iCabbi interview at Oracle Openworld with The Irish Times
In season six of American comedy series Portlandia, one poignant sketch follows a woman ordering a taxi cab in an attempt to avoid a surge in ride-sharing prices.
After waiting 45 minutes the taxi finally arrives, but the driver isn’t familiar with the passenger’s requested destination so uses her old school radio system to contact dispatch.
At HQ the radio dispatch operator attempts to find the location on a map made from, of all things, paper! The fare is exorbitantly high, the driver only takes cash and has no change for a $50 note – yada yada yada.
Ok, it’s totally over the top, but does highlight some of the challenges faced by the taxi industry when compared with cheaper, faster and more efficient ride-sharing systems (with the exception, of course, being during high demand surge pricing periods).
ICabbi, a Dublin based firm developing booking and dispatch software for the Taxi and Private Hire industry aims to make sure there will continue to be demand for traditional taxi services.
In the cloud
Its technology platform aims to deliver a superior experience for call takers, controllers, drivers and passengers. iCabbi is also an example of a company born and raised in the cloud, providing cloud-based taxi dispatch solutions.
Back in 2009, having still been no more than a glint in chief executive and founder Gavan Walsh’s eye, the concept for iCabbi was born in less than favourable conditions.
While on holidays in Portugal with his then-pregnant girlfriend, they left their hotel to go for a long walk. “[We] soon found ourselves lost in a remote area and unable to find our way back. It got me thinking that there had to be a way to use technology and your smartphone to identify where the nearest taxis were and to be able to book one of them directly without having to speak to anyone,” he stated in a previous interview.
Bulky radio dispatch systems, heavily reliant on hardware that became obsolete in less time than it used to take to find a cab in Dublin on a rainy Saturday night, was still the norm less than a decade ago. The iCabbi system offers taxi firms “access to the most advanced cloud-based dispatch system in the world by using its SAAS (Software As A Service) model. Companies no longer require expensive hardware or even software installations and can access everything they need via a simple browser.”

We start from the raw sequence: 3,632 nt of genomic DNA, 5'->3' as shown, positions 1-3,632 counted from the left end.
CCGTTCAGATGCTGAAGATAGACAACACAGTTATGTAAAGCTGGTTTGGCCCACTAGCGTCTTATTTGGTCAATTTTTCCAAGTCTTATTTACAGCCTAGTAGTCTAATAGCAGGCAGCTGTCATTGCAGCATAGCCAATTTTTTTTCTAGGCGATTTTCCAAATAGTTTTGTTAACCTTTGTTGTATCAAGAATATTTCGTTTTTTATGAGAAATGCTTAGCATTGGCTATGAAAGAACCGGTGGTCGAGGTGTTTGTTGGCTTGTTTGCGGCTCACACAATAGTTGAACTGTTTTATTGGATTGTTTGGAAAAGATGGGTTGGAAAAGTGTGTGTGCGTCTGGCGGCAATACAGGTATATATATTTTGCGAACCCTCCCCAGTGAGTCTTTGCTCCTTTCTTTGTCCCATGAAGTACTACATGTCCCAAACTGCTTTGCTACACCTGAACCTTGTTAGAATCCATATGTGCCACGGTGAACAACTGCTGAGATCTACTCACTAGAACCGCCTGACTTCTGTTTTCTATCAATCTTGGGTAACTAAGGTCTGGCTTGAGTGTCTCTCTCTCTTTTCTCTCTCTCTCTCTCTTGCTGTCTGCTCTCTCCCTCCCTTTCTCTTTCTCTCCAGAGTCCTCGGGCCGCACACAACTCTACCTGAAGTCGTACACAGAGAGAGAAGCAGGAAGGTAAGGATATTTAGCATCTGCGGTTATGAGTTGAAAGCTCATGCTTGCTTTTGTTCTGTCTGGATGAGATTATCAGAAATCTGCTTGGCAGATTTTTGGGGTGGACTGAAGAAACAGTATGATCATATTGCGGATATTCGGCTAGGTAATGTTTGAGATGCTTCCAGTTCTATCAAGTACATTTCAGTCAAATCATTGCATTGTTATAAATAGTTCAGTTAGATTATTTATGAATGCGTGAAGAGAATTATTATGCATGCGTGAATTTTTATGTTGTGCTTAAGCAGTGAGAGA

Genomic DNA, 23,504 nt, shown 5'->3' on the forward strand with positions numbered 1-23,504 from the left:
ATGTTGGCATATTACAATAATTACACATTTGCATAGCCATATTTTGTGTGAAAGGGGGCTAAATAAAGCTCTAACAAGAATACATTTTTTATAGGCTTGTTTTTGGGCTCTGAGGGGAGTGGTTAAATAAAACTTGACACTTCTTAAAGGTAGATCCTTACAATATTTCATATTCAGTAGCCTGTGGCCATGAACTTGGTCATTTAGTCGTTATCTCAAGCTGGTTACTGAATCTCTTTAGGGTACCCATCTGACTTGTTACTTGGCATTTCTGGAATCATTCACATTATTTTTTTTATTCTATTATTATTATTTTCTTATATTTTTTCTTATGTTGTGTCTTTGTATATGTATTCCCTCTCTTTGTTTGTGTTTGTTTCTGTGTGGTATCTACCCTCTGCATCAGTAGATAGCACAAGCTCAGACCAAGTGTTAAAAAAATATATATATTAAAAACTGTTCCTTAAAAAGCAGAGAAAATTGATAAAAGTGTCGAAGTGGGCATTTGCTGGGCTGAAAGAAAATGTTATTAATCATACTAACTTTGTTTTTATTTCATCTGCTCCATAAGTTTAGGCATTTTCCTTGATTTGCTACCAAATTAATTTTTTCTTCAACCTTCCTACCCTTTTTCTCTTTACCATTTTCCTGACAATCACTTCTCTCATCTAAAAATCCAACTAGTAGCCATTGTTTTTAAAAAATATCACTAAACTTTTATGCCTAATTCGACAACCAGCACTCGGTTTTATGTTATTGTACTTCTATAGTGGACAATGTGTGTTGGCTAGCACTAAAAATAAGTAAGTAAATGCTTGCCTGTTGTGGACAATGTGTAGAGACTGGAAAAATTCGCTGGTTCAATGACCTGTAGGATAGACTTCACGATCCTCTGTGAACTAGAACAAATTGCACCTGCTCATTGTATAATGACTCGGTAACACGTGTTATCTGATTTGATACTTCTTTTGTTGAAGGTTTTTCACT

One of their first clients was VIP Taxis in Dublin, who found themselves in precipitous need of a waterproof taxi dispatch system, which ironically, they found in the cloud. “They came to us after their office in Dublin was flooded,” explains Ian McDonald, business development executive at iCabbi.
“A shower had been left running in an apartment above leading to the bathtub to fall through the ceiling directly onto their servers beneath, taking down the entire operation.”
VIP Taxis are still high and dry but their adoption of iCabbi proved to be the catalyst for the cloud-based startup to snap up a large portion of the Irish market, about 70 per cent nationwide in total.
The Dublin-based firm currently now operates in four markets – Ireland, the UK, US and Canada – with over 500 companies signing up in the last two years alone, bringing the total number of vehicles using the iCabbi system to 65,000 worldwide. This progress hasn’t gone unnoticed. They took home an Oracle Excellence Award this year for Innovation with Enterprise Analytics following the deployment of OAC (Oracle Analytics Cloud).
Cost and efficiency
Competition in the increasingly diverse taxi industry is underpinned by two fundamental economic determinants: cost and efficiency. Ultimately, most consumers will choose a taxi service based on the lowest fare prices and how fast and straightforward it is to secure a ride.
The growth of B2C systems, such as Hailo, which connect consumers directly with individual taxi drivers, not to mention ride-sharing systems such as Uber and Lyft, have left many wondering whether there is still a place for traditional taxi service companies with a physical HQ using a dispatch system.
While iCabbi and other technologies are improving efficiencies in terms of taxi dispatch, ways still need to be found to drive costs down to a level on a par with ride-sharing.
McDonald and Co aren’t in a position to directly impact taxi fares but believe it is unwise to write off traditional taxi services as a relic of the past just yet. “That’s a perception, and every market is very different,” he says.
“The US industry is changing with the growth of the gig economy – Uber and Lyft etc. But they’ve got one kind of customer – the app-savvy customer. A taxi company has many different customers.
Not only do they have app-savvy customers going to the airport for a business flight, but they also have the old lady who wants to go to the shops in the afternoon, or the local hospital who needs a patient to come in for dialysis or chemotherapy.”
Of course, says McDonald, being on a cloud-based platform means lower overheads that could be passed onto the consumer.
“iCabbi helps our business customers create greater efficiencies through our focus on delivering automated bookings tools, intelligence dispatch logic and powerful back-off processing, all hosted in the cloud.”